You probably don’t remember the scene. It’s below. Very short. It came to me this morning. “What is best in life?” Such a perfect question with which to plumb the depths of historical or literary figures1. English and History uses abound2 Don’t play it seriously. There’s a reason to use a cheesy Conan quote to introduce this. It ought to have some humor. As always, your example will be key. Make it good and then break down with the students why it is good. The simplest thing is to play the clip. Discuss it. Now the students assume whatever persona and write the three3 things that person would say are best life. The things that are best have to be concise and quick. I’d probably have them write explanations for their choices for proof of processing/show your work purposes. More – Students work together in groups to write the “best in lifes” for a number of figures with another figure as final judge of what is right. Even more – The class votes on the best answer and mash it into the original video. I’d probably do this with every major section. These videos then become a collection for later review. You’ve got two choices here. You could just dub your best Conan impersonation into the video as is or […]
I look at many things in edtech land and education in general and I am constantly puzzled by what people perceive as being good. That may sound pretentious and it may very well be. In my defense, I’m far more critical of my own work. I realize more and more that it’s because I compare what I create, and what others create, to the products of professionals. That goes for my photos, print design, video work, presentations etc. I also try to make sure my idea of fun doesn’t get warped either. It’s way to easy to say “This is fun . . . for school” or simply to think this activity is much better than a worksheet. Seth Godin does a good job explaining this concept in his post We don’t compare ourselves to other airport restaurants. So how do you get this mindset going? It’s fairly obvious but it’s more than just exposing yourself to great media/presentations/whatever produced by professionals, YOU have to consciously analyze it. What makes it good? What makes it different from what you’re making/doing? How do they do X? Why do they do Y? Just being exposed does nothing. If you’re not thinking and referencing your own sphere of context it’s useless. The Internet is full of amazing things and people. Find the best […]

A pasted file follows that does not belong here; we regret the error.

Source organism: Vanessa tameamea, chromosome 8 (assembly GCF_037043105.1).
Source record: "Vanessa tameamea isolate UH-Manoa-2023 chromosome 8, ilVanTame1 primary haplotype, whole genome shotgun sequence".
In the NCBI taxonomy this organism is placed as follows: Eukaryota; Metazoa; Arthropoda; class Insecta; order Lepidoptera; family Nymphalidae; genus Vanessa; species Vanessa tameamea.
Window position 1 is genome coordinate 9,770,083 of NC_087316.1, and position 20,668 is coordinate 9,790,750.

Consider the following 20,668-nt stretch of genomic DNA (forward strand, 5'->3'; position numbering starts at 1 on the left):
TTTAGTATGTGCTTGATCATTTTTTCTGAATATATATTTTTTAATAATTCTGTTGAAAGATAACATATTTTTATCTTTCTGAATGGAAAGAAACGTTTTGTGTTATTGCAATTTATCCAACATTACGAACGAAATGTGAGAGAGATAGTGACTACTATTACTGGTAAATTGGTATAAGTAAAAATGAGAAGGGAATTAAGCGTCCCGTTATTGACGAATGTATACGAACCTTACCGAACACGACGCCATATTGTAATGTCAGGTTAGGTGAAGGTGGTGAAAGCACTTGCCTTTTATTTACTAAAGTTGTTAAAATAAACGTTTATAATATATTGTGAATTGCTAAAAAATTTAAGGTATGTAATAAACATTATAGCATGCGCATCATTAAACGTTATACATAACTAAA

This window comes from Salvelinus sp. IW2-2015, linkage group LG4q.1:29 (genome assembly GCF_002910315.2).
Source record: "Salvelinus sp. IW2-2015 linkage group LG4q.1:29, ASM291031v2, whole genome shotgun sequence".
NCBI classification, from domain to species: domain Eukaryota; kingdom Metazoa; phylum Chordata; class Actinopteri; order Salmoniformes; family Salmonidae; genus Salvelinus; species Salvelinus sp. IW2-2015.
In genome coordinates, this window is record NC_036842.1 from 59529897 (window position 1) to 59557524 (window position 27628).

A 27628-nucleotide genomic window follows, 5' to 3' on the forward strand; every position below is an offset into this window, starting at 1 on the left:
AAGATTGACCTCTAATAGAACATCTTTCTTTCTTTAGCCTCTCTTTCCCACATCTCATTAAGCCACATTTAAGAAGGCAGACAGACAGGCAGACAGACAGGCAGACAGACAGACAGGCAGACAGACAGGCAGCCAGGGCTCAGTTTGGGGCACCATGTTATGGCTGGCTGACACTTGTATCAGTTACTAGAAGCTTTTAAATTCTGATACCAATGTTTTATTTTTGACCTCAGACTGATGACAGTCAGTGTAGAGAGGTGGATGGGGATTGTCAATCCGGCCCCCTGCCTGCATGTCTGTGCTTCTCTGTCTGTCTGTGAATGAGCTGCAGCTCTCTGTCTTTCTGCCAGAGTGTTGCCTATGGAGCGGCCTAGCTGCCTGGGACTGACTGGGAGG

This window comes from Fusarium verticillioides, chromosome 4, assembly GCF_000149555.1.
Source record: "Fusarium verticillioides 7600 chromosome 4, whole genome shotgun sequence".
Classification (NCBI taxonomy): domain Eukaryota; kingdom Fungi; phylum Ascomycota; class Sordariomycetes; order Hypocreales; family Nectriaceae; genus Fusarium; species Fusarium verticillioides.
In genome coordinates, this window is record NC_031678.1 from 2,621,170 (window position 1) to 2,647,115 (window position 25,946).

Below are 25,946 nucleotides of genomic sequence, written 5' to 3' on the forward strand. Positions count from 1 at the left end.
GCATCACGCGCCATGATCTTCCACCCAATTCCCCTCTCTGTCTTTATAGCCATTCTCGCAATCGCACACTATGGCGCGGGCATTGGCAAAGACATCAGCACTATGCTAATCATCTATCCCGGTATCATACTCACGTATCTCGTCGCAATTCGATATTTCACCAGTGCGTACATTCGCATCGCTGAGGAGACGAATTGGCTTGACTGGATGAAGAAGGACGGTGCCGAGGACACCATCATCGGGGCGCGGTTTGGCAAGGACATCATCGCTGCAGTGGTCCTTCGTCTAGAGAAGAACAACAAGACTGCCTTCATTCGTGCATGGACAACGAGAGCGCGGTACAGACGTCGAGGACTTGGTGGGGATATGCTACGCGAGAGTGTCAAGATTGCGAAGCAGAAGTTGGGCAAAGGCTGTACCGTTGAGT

I had two future teachers in my class last night complaining about a syllabus that it wasn’t scary enough for 9th graders, that they needed to have more fear put into them. The whole “don’t smile until Christmas” thing came up as well. It’s a popular mindset among teachers. I tried the tough guy route for a while. I could do it. It was effective. It also made me miserable and very, very tired. I ended up going the opposite way in the end. It made me feel better and I really got much more out of the students in the end. I tried to have as much fun as possible at all times, even with discipline. Here are two fairly amusing (at least to me) examples from when I was an ITRT. 1. Problem: Students weren’t allowed to install software on their computers, especially not p2p stuff like Limewire. Naturally some people did it anyway. Solution: I had a copy of ARD and would occasionally send out automated searches for stuff like that. When it was found I’d follow this process from my secrete lair. Copy the offending program icon. Erase the program. Make a custom warning sheet (see below). Making it say the student’s name is key. Those little touches mean so much. Replace PDF icon with icon […]
the other half being blue and red laser beams of course. As part of my continuing retrospective . . . . Being a big GI Joe fan growing up I made these file cards for my students. I moved to a more student-centered model later and built an Appleworks database1 so they could put in their own pictures and information. Either way it was a fairly entertaining way to work with some fairly dull SOL information. We also used these cards to play a version of 20 questions. A student drew a card from the hat and the class asked yes or no questions to determine the individual. It took a fair amount of modeling to get them to ask good questions to narrow things down but it helped in the end. Although now it’s pretty clear to me I should have moved to smaller groups doing this once they got the hang of it. I did only have 12-14 students but this would be a big waste of time in a class of 30. Lots of things I’d redo if I had the chance with these. The nicknames are semi-amusing but the stories are dry. They need more work. Additionally, the font now really bugs me and in general the layout is pretty crappy. Conceptually though I still like […]
Something simple and silly I did back in the day to emphasize the strength of the leadership of the Continental Army. Trying to make visual connections and keep people interested through humor. I’m reminiscing some about my days teaching 6th grade and as I find things that I still like1 I plan to post them. Not that they’re particularly useful to others but it helps me keep track and who knows what it might inspire. 1 There’s not a whole lot I still like. I look at a lot of it with disgust and sorrow. I wish I could do it again knowing what I now know, you know- and that’s half the battle.